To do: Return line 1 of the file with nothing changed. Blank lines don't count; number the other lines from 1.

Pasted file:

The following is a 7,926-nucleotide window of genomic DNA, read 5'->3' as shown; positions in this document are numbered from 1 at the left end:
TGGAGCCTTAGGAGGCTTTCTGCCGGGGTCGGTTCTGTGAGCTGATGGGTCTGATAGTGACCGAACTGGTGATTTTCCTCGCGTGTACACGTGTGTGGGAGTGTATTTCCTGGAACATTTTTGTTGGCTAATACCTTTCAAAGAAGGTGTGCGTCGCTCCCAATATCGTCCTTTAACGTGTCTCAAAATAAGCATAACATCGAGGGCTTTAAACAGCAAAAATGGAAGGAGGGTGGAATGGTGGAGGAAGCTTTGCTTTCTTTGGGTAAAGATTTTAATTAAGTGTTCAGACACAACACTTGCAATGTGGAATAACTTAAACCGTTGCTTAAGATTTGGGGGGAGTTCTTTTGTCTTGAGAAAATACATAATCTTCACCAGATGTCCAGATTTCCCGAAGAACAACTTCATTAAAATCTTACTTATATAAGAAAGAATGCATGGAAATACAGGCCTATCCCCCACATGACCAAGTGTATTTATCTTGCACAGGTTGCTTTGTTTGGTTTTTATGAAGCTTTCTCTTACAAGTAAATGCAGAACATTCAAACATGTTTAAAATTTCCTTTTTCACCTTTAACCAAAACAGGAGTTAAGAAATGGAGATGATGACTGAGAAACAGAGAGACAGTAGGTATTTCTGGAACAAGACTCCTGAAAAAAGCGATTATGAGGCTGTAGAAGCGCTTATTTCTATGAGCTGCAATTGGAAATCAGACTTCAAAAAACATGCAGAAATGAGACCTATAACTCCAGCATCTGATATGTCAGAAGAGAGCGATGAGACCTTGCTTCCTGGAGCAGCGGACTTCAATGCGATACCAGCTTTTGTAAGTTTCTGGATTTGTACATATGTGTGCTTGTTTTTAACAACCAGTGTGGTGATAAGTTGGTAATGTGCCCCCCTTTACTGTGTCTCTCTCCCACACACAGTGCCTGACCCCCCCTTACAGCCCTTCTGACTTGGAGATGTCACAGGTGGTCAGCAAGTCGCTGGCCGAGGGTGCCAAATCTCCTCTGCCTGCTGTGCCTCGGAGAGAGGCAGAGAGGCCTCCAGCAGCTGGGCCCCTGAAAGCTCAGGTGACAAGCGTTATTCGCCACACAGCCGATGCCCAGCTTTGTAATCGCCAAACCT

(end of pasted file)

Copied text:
The following is a 7,926-nucleotide window of genomic DNA, read 5'->3' as shown; positions in this document are numbered from 1 at the left end: